CFPB Report Tracks 2022 Mortgage Market Trends
On September 27, the CFPB released its annual report on residential mortgage lending activity and trends. The report tracks developments in the U.S. mortgage market throughout 2022. CFPB Director Rohit Chopra summarized the report as demonstrating the “profound effects” of the higher interest rate environment on borrowers. Key findings included the following comparisons between 2022 and 2021:
- The costs and fees associated with a mortgage increased 22% in 2022.
- Borrowers’ average monthly mortgage payments increased 46.1% in 2022 (from $1,400 in December 2021 to $2,045 in December 2022).
- Both applications and origination numbers dropped substantially in 2022 (by 38.6% for applications, and by 44.1% for originations).
- Refinancing dropped by 73.2% in 2022.
- Lenders denied loan applications due to insufficient income at higher rates than at any point since that data was first collected and reported in 2018.
- Black and Hispanic white borrowers continued to have lower median credit scores and higher denial rates, in addition to paying higher median interest rates and total loan costs, as compared to non-Hispanic white and Asian borrowers.
In a statement accompanying the release of the report, CFPB Director Rohit Chopra indicated that “the CFPB will be devoting more attention to ensure that borrowers can sufficiently navigate alternatives to foreclosure when faced with financial distress. For example, we are currently exploring some amendments to mortgage servicing standards.”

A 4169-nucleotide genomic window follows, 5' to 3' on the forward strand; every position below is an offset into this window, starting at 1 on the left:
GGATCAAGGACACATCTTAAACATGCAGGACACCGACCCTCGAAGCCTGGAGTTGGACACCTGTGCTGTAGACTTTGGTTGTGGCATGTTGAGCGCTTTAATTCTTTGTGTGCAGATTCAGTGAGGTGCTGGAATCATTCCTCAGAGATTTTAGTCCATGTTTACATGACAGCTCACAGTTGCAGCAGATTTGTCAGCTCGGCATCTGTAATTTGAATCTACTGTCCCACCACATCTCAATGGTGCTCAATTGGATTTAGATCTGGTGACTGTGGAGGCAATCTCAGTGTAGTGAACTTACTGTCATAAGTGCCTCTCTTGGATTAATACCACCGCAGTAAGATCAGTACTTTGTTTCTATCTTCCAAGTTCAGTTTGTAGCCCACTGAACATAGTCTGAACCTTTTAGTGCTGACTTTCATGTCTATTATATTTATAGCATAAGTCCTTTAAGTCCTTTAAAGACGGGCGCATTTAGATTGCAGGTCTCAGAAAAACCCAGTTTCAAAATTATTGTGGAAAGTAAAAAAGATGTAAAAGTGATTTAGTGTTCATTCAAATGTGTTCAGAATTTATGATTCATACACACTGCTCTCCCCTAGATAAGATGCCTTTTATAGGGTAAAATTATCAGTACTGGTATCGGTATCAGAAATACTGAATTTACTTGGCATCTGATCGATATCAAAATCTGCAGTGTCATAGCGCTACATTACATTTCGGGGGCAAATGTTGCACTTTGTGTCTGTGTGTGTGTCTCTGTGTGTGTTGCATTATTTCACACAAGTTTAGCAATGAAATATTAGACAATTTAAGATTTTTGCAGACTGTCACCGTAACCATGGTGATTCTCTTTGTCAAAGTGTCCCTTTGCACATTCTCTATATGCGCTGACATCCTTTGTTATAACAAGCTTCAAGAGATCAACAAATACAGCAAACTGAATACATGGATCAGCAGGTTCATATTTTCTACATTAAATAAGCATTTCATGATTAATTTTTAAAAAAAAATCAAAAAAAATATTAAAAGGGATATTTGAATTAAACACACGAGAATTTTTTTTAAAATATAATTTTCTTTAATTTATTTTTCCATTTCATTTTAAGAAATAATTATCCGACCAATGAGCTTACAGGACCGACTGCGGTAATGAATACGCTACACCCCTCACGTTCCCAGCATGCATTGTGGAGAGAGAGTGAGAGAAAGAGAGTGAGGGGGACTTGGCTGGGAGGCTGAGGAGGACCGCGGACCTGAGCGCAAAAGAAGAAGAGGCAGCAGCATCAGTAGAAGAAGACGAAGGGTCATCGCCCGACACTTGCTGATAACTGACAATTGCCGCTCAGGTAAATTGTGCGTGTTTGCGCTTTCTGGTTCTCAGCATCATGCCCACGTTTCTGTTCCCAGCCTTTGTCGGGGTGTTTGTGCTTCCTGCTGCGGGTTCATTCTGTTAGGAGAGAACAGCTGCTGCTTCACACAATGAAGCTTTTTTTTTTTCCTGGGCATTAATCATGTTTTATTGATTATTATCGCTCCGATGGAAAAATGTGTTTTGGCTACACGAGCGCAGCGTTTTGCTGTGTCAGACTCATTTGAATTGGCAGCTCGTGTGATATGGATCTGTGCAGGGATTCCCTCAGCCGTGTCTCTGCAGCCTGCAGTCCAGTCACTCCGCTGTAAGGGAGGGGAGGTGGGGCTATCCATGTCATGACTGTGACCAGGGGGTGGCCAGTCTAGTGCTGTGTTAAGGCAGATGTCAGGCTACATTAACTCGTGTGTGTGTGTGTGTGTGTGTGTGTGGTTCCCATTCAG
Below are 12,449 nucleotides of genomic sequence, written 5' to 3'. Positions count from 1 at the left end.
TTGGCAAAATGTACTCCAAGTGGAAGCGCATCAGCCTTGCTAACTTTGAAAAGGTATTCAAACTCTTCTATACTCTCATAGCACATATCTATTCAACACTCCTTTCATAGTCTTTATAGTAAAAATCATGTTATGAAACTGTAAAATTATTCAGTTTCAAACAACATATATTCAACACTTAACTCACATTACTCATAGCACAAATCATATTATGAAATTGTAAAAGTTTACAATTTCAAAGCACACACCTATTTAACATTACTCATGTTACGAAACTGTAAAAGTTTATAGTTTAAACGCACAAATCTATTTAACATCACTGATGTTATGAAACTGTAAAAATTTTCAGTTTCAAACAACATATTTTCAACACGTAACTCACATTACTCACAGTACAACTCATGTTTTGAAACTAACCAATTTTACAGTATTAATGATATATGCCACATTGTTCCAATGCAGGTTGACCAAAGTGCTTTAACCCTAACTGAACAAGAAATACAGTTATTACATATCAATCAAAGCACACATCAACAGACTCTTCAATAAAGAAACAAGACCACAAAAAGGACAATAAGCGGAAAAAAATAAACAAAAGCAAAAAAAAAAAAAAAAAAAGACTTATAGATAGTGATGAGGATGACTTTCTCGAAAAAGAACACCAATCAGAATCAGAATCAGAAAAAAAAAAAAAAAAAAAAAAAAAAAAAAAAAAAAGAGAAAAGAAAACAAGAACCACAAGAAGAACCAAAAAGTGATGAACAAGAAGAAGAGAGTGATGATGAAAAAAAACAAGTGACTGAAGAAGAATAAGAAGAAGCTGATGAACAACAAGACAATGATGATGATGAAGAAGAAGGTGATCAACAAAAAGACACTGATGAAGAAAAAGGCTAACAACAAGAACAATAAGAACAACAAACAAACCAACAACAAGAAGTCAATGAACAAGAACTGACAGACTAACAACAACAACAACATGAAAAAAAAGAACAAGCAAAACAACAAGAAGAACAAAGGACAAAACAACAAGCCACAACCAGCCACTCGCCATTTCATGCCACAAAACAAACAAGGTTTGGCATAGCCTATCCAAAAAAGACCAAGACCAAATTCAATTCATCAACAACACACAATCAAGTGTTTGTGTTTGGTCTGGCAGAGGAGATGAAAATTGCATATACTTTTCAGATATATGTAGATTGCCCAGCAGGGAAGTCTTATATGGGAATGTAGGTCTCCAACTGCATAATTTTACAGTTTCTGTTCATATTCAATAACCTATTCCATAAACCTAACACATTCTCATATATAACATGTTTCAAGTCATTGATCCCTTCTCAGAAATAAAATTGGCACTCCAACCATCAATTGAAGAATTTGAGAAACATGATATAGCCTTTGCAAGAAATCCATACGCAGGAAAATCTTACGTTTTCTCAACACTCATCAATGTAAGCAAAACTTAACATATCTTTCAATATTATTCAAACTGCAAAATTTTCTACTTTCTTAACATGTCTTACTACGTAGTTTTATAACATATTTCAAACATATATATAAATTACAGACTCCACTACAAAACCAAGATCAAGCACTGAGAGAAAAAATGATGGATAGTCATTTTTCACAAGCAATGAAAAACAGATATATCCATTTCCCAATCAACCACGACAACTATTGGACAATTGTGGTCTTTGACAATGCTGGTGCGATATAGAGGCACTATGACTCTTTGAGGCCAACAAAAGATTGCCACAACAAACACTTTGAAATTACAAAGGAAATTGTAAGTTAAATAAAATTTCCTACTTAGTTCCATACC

Health & Life Sciences
9th Circuit Hears Argument Regarding DEA Process for Drug Rescheduling and Remands for Further Consideration
By Jim Sandy, McGlinchey Stafford
The Ninth Circuit Court of Appeals recently heard oral argument in the case of Aggarwal v. U.S. Drug Enforcement Administration over whether the DEA’s process to consider controlled substances reclassification was unlawful and, in a remarkably fast turnaround, remanded the case for the DEA to consider the petition in more detail.
According to the petitioner, the DEA erred when it summarily denied his petition to move psilocybin, the active ingredient in psychedelic mushrooms, from Schedule I to Schedule II. The petitioner claimed that he had presented significant evidence to support rescheduling due to the purported medical benefits of psilocybin (including use in treating depression) but that the agency denied it in a two-paragraph denial letter asserting that since the FDA had not yet approved a psilocybin-based treatment, there was no basis for moving the drug into Schedule II.
The petitioner contended that in refusing to consider the evidence presented to it, the DEA “will have effectively rewritten this statute so that it can front-run petitions—meritorious petitions like the one that we submitted—make up the law, and deny them without ever getting HHS’ opinion on them.” The petitioner further argued that DEA’s position would be tantamount to “control [of] the practice of medicine.”
Conversely, the DEA argued that it was justified in denying the petition since the petitioner failed to conform its petition to the five-factor test considered by the agency in rescheduling a controlled substance. As the U.S. Attorney argued, “[t]he rescheduling petition here did not so much as attempt to address the five elements of the test, let alone attempt to satisfy them.” The DEA also pushed back on the claim that it did not consider the substance of the rescheduling petition, putting the onus on the petitioner himself: “In the absence of FDA approval, petitioners do have to make a showing according to this five-part test, and that has been repeatedly upheld by the courts of appeals. And there was no showing in that respect at all.”